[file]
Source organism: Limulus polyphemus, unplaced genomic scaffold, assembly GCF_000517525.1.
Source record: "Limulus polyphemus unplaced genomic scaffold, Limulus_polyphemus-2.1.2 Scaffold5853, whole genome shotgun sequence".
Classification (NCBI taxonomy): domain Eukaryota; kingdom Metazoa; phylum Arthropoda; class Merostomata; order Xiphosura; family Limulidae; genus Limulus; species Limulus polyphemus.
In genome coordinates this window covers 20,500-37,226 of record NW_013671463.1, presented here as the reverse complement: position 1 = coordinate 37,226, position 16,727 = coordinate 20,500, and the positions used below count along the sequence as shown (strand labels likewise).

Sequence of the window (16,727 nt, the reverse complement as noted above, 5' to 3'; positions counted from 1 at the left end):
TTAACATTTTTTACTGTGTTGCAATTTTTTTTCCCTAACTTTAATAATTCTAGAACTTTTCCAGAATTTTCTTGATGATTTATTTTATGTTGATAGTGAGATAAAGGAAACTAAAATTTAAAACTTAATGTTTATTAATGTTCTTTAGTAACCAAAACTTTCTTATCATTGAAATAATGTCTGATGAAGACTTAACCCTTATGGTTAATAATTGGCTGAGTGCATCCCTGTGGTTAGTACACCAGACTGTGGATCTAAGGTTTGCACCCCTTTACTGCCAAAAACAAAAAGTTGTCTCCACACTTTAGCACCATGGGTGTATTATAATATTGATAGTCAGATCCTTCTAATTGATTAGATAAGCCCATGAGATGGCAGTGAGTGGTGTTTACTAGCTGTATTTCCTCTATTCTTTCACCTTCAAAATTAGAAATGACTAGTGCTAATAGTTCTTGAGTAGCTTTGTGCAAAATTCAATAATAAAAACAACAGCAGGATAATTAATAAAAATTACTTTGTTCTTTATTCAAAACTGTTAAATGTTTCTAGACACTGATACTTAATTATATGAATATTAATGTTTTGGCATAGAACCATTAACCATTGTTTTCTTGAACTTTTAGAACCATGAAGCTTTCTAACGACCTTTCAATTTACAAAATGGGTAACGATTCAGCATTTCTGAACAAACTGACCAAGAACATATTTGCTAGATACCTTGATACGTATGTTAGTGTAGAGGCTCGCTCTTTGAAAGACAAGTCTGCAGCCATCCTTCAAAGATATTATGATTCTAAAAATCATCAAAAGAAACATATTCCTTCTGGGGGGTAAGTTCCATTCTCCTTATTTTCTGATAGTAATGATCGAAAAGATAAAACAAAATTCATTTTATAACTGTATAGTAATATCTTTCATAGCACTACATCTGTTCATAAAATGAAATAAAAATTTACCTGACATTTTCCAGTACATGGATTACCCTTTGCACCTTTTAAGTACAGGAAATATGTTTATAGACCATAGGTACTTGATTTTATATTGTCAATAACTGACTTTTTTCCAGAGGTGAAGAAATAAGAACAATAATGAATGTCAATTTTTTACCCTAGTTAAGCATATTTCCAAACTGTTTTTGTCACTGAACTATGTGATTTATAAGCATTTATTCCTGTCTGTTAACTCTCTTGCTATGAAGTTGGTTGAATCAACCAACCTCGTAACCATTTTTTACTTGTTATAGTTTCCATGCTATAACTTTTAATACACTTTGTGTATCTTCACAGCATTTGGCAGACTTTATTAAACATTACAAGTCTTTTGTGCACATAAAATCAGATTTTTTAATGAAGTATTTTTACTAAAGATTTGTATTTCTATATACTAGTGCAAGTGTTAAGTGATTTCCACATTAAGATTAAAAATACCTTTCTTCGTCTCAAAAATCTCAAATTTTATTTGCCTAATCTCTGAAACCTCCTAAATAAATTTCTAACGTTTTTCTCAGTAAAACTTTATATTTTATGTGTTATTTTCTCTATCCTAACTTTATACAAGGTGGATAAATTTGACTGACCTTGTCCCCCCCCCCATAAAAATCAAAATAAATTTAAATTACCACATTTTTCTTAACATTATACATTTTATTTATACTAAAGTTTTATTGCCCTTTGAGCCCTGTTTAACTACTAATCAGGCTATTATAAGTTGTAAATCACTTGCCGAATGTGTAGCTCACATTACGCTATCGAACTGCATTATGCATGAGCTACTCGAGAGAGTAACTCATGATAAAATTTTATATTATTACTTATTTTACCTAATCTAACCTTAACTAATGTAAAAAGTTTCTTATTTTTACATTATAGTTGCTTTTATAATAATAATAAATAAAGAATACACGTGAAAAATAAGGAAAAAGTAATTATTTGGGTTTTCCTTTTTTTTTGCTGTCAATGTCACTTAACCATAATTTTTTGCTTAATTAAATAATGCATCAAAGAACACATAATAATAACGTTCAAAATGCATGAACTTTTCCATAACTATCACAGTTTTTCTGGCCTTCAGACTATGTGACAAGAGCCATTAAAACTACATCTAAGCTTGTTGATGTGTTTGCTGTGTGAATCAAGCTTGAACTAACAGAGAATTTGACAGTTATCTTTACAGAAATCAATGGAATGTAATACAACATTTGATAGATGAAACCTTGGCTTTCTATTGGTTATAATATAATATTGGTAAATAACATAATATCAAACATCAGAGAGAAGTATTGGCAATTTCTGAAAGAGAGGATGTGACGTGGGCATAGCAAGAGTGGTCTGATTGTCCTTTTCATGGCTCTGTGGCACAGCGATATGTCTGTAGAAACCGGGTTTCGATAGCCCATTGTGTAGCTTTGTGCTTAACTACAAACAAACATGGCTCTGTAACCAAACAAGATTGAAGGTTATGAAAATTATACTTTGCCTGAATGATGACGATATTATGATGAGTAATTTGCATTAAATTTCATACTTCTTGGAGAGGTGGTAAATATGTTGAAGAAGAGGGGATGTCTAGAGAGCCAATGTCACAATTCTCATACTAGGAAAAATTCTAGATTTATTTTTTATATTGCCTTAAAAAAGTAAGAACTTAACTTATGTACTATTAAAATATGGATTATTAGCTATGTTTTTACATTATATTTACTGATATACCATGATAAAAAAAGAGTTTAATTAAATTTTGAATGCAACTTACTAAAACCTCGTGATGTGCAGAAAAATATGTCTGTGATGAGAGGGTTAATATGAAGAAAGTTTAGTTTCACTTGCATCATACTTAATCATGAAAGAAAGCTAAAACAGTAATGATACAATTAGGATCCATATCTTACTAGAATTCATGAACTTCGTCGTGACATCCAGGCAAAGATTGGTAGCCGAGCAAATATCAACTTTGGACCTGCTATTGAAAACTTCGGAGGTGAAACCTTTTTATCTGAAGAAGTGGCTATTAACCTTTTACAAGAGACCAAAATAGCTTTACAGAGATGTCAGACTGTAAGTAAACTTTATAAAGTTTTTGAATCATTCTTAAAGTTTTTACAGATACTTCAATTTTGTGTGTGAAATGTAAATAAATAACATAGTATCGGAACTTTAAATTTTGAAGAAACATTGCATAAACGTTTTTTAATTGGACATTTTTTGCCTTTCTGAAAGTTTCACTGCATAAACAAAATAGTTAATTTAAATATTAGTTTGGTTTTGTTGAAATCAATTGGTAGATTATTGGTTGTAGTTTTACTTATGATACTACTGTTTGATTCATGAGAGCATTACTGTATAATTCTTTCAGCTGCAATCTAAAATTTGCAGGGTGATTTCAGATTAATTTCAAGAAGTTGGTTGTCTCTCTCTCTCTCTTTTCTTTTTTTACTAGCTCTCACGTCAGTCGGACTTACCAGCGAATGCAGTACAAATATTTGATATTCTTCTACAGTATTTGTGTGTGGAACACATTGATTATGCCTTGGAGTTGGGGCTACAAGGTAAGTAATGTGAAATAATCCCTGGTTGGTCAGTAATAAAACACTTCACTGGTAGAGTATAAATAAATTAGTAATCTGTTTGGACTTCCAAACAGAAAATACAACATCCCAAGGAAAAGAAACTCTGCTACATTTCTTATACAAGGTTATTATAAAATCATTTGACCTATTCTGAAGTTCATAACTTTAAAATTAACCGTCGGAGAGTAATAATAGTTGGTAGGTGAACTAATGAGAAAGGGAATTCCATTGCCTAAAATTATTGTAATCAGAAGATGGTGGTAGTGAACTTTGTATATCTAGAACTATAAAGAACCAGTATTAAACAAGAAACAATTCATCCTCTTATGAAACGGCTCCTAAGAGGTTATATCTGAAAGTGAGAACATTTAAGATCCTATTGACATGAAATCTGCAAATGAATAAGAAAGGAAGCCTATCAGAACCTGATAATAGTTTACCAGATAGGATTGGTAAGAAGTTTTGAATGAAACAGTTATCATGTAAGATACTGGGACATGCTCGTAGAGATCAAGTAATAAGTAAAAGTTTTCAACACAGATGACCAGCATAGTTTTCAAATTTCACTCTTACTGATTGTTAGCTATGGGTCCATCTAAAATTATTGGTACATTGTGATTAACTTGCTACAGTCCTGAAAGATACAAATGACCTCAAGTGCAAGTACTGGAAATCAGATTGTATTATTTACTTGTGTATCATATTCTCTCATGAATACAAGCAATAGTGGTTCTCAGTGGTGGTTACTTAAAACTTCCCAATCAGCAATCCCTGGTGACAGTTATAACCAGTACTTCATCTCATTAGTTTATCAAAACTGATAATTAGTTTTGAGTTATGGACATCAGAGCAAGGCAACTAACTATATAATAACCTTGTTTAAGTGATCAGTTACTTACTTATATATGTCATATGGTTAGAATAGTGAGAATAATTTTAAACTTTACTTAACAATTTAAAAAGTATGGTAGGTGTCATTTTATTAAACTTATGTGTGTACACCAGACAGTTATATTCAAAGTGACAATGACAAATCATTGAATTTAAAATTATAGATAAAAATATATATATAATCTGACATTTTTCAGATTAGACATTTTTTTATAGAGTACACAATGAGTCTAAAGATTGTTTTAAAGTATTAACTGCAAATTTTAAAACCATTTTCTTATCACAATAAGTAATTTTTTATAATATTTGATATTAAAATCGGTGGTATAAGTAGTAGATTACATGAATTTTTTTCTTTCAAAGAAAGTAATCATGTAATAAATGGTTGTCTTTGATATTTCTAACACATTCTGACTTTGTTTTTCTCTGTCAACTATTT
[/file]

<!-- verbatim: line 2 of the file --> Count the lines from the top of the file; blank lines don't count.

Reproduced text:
Source record: "Limulus polyphemus unplaced genomic scaffold, Limulus_polyphemus-2.1.2 Scaffold5853, whole genome shotgun sequence".